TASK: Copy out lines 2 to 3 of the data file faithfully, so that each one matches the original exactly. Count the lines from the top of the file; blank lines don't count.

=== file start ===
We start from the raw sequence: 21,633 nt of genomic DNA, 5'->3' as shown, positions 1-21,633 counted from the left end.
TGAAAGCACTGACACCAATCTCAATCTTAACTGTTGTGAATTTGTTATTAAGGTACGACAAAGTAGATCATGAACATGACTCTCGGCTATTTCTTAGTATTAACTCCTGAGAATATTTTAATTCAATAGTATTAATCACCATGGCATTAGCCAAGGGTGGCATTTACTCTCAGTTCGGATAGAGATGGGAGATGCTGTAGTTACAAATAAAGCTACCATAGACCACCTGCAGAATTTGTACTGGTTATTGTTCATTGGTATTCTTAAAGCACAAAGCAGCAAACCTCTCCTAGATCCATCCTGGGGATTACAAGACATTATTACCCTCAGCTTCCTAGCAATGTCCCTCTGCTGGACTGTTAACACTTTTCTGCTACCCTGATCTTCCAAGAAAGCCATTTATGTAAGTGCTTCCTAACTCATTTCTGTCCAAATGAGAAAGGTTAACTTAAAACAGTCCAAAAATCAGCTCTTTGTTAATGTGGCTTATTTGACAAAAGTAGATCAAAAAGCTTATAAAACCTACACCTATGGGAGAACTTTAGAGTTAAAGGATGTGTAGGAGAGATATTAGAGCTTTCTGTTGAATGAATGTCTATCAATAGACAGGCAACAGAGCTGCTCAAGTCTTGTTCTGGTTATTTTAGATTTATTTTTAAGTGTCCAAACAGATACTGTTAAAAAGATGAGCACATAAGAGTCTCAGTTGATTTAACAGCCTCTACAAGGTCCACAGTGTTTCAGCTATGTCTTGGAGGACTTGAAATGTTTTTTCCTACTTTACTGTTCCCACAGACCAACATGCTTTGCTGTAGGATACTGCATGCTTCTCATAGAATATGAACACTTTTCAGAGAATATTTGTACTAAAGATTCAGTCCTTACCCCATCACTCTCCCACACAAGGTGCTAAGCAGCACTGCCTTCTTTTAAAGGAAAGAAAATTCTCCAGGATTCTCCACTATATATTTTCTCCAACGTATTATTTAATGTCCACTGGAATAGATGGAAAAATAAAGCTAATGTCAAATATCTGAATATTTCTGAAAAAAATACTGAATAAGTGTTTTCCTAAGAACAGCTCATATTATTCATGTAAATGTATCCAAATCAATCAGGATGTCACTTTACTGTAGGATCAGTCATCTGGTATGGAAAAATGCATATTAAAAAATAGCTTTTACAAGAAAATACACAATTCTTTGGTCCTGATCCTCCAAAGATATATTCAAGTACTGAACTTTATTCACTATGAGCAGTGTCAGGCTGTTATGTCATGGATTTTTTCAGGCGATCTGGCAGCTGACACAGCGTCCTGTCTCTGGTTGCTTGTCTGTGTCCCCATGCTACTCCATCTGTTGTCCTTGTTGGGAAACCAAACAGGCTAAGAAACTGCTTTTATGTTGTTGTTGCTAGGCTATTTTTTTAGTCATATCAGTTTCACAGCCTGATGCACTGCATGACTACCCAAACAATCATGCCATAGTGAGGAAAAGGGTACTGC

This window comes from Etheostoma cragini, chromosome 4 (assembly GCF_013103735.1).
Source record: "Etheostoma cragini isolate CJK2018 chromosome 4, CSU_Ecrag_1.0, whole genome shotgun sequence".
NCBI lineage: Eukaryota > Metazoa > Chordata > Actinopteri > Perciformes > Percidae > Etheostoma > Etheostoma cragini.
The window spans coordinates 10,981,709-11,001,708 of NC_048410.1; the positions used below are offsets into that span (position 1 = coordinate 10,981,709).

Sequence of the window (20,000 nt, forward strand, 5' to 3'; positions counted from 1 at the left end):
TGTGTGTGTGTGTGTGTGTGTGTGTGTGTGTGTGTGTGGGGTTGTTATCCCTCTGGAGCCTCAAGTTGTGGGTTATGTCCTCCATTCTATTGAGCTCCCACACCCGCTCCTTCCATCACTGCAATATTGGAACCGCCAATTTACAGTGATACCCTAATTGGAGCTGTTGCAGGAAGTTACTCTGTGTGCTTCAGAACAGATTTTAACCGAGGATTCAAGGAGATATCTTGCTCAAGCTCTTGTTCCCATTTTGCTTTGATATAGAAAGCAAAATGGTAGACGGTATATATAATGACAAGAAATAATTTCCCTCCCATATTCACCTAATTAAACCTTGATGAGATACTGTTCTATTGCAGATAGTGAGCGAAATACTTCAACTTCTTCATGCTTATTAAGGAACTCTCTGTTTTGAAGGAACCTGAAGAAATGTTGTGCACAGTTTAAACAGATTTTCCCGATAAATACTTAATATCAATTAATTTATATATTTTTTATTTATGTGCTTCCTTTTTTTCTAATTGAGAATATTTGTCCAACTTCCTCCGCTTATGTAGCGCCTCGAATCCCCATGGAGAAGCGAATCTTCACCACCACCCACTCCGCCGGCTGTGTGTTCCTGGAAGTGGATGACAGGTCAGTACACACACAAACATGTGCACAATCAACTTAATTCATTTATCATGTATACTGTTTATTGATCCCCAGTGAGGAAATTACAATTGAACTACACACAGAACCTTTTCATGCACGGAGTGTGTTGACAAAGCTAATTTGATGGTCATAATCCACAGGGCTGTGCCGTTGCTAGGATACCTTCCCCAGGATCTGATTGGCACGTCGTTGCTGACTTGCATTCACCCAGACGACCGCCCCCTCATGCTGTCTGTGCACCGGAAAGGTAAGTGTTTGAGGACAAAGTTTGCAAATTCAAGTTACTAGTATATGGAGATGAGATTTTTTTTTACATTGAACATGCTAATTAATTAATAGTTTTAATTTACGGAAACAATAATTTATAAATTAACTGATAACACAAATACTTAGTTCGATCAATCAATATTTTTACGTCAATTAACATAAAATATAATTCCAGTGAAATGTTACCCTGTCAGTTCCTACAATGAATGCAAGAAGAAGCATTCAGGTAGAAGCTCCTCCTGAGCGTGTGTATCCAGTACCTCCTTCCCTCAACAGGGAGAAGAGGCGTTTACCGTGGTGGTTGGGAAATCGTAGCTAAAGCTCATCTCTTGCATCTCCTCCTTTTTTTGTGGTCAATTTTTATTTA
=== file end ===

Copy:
TGAAAGCACTGACACCAATCTCAATCTTAACTGTTGTGAATTTGTTATTAAGGTACGACAAAGTAGATCATGAACATGACTCTCGGCTATTTCTTAGTATTAACTCCTGAGAATATTTTAATTCAATAGTATTAATCACCATGGCATTAGCCAAGGGTGGCATTTACTCTCAGTTCGGATAGAGATGGGAGATGCTGTAGTTACAAATAAAGCTACCATAGACCACCTGCAGAATTTGTACTGGTTATTGTTCATTGGTATTCTTAAAGCACAAAGCAGCAAACCTCTCCTAGATCCATCCTGGGGATTACAAGACATTATTACCCTCAGCTTCCTAGCAATGTCCCTCTGCTGGACTGTTAACACTTTTCTGCTACCCTGATCTTCCAAGAAAGCCATTTATGTAAGTGCTTCCTAACTCATTTCTGTCCAAATGAGAAAGGTTAACTTAAAACAGTCCAAAAATCAGCTCTTTGTTAATGTGGCTTATTTGACAAAAGTAGATCAAAAAGCTTATAAAACCTACACCTATGGGAGAACTTTAGAGTTAAAGGATGTGTAGGAGAGATATTAGAGCTTTCTGTTGAATGAATGTCTATCAATAGACAGGCAACAGAGCTGCTCAAGTCTTGTTCTGGTTATTTTAGATTTATTTTTAAGTGTCCAAACAGATACTGTTAAAAAGATGAGCACATAAGAGTCTCAGTTGATTTAACAGCCTCTACAAGGTCCACAGTGTTTCAGCTATGTCTTGGAGGACTTGAAATGTTTTTTCCTACTTTACTGTTCCCACAGACCAACATGCTTTGCTGTAGGATACTGCATGCTTCTCATAGAATATGAACACTTTTCAGAGAATATTTGTACTAAAGATTCAGTCCTTACCCCATCACTCTCCCACACAAGGTGCTAAGCAGCACTGCCTTCTTTTAAAGGAAAGAAAATTCTCCAGGATTCTCCACTATATATTTTCTCCAACGTATTATTTAATGTCCACTGGAATAGATGGAAAAATAAAGCTAATGTCAAATATCTGAATATTTCTGAAAAAAATACTGAATAAGTGTTTTCCTAAGAACAGCTCATATTATTCATGTAAATGTATCCAAATCAATCAGGATGTCACTTTACTGTAGGATCAGTCATCTGGTATGGAAAAATGCATATTAAAAAATAGCTTTTACAAGAAAATACACAATTCTTTGGTCCTGATCCTCCAAAGATATATTCAAGTACTGAACTTTATTCACTATGAGCAGTGTCAGGCTGTTATGTCATGGATTTTTTCAGGCGATCTGGCAGCTGACACAGCGTCCTGTCTCTGGTTGCTTGTCTGTGTCCCCATGCTACTCCATCTGTTGTCCTTGTTGGGAAACCAAACAGGCTAAGAAACTGCTTTTATGTTGTTGTTGCTAGGCTATTTTTTTAGTCATATCAGTTTCACAGCCTGATGCACTGCATGACTACCCAAACAATCATGCCATAGTGAGGAAAAGGGTACTGC

This window comes from Etheostoma cragini, chromosome 4 (assembly GCF_013103735.1).